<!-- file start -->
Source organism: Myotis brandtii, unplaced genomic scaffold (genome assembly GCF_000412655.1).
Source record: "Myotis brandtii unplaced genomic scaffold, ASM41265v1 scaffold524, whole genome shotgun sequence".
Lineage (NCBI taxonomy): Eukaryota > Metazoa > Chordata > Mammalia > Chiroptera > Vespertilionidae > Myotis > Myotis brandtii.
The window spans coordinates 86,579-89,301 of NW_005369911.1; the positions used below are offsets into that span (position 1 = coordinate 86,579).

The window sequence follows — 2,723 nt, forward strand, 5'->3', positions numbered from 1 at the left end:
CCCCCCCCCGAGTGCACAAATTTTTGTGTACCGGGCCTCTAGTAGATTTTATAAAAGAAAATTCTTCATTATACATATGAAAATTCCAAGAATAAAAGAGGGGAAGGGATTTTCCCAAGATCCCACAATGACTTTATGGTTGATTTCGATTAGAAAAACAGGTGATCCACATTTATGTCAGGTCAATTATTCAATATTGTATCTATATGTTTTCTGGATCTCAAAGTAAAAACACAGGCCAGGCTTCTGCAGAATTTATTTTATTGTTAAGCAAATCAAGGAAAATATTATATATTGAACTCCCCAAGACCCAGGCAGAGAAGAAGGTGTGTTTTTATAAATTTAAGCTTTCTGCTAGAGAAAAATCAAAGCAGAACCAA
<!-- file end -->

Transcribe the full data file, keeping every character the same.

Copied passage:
Source organism: Myotis brandtii, unplaced genomic scaffold (genome assembly GCF_000412655.1).
Source record: "Myotis brandtii unplaced genomic scaffold, ASM41265v1 scaffold524, whole genome shotgun sequence".
Lineage (NCBI taxonomy): Eukaryota > Metazoa > Chordata > Mammalia > Chiroptera > Vespertilionidae > Myotis > Myotis brandtii.
The window spans coordinates 86,579-89,301 of NW_005369911.1; the positions used below are offsets into that span (position 1 = coordinate 86,579).

The window sequence follows — 2,723 nt, forward strand, 5'->3', positions numbered from 1 at the left end:
CCCCCCCCCGAGTGCACAAATTTTTGTGTACCGGGCCTCTAGTAGATTTTATAAAAGAAAATTCTTCATTATACATATGAAAATTCCAAGAATAAAAGAGGGGAAGGGATTTTCCCAAGATCCCACAATGACTTTATGGTTGATTTCGATTAGAAAAACAGGTGATCCACATTTATGTCAGGTCAATTATTCAATATTGTATCTATATGTTTTCTGGATCTCAAAGTAAAAACACAGGCCAGGCTTCTGCAGAATTTATTTTATTGTTAAGCAAATCAAGGAAAATATTATATATTGAACTCCCCAAGACCCAGGCAGAGAAGAAGGTGTGTTTTTATAAATTTAAGCTTTCTGCTAGAGAAAAATCAAAGCAGAACCAA